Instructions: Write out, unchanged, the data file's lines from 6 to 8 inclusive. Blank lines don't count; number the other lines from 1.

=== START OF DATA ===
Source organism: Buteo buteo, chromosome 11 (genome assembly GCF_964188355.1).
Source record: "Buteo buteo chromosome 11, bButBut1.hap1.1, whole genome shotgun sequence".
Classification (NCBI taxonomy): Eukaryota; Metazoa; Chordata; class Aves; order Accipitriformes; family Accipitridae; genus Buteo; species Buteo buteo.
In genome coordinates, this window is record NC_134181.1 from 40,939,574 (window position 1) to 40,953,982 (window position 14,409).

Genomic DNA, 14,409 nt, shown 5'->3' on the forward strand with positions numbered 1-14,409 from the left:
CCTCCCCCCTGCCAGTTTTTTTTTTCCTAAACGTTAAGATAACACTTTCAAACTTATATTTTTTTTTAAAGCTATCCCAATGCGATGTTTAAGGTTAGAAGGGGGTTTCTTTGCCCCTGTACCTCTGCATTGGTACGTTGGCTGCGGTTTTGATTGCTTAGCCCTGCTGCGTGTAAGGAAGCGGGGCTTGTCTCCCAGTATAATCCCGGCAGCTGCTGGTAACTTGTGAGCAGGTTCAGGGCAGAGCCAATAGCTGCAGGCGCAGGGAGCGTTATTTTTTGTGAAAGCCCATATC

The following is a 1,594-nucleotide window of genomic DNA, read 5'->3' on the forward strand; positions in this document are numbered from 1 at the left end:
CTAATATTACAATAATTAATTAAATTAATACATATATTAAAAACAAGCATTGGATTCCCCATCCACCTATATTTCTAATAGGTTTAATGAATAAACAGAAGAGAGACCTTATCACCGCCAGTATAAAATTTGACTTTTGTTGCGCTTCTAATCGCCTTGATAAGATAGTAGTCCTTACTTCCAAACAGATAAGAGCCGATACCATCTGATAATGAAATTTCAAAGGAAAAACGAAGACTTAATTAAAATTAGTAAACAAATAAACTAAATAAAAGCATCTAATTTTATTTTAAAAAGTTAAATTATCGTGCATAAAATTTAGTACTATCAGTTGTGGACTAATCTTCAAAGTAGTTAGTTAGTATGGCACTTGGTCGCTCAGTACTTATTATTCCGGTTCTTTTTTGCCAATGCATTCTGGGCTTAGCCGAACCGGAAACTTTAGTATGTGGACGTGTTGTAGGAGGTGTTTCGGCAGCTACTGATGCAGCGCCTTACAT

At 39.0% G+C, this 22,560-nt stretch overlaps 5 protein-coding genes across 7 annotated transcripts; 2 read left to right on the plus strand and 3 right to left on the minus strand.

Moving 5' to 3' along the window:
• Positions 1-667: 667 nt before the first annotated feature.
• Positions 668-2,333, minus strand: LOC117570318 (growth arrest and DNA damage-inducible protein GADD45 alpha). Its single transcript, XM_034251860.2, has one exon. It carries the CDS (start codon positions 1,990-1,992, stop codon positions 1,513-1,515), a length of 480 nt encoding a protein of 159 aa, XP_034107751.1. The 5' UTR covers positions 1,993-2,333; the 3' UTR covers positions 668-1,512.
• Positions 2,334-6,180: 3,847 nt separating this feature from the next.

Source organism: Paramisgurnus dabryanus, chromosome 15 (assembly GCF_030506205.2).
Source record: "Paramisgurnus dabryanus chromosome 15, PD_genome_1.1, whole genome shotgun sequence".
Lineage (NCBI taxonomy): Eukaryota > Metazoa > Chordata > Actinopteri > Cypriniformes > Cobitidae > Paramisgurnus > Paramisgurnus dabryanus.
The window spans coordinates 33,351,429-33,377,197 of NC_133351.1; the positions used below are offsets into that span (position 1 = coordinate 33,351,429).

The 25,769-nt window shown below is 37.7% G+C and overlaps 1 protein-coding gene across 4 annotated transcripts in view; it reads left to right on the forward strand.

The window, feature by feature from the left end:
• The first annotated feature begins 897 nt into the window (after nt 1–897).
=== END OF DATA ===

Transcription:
CCTCCCCCCTGCCAGTTTTTTTTTTCCTAAACGTTAAGATAACACTTTCAAACTTATATTTTTTTTTAAAGCTATCCCAATGCGATGTTTAAGGTTAGAAGGGGGTTTCTTTGCCCCTGTACCTCTGCATTGGTACGTTGGCTGCGGTTTTGATTGCTTAGCCCTGCTGCGTGTAAGGAAGCGGGGCTTGTCTCCCAGTATAATCCCGGCAGCTGCTGGTAACTTGTGAGCAGGTTCAGGGCAGAGCCAATAGCTGCAGGCGCAGGGAGCGTTATTTTTTGTGAAAGCCCATATC

The following is a 1,594-nucleotide window of genomic DNA, read 5'->3' on the forward strand; positions in this document are numbered from 1 at the left end:
CTAATATTACAATAATTAATTAAATTAATACATATATTAAAAACAAGCATTGGATTCCCCATCCACCTATATTTCTAATAGGTTTAATGAATAAACAGAAGAGAGACCTTATCACCGCCAGTATAAAATTTGACTTTTGTTGCGCTTCTAATCGCCTTGATAAGATAGTAGTCCTTACTTCCAAACAGATAAGAGCCGATACCATCTGATAATGAAATTTCAAAGGAAAAACGAAGACTTAATTAAAATTAGTAAACAAATAAACTAAATAAAAGCATCTAATTTTATTTTAAAAAGTTAAATTATCGTGCATAAAATTTAGTACTATCAGTTGTGGACTAATCTTCAAAGTAGTTAGTTAGTATGGCACTTGGTCGCTCAGTACTTATTATTCCGGTTCTTTTTTGCCAATGCATTCTGGGCTTAGCCGAACCGGAAACTTTAGTATGTGGACGTGTTGTAGGAGGTGTTTCGGCAGCTACTGATGCAGCGCCTTACAT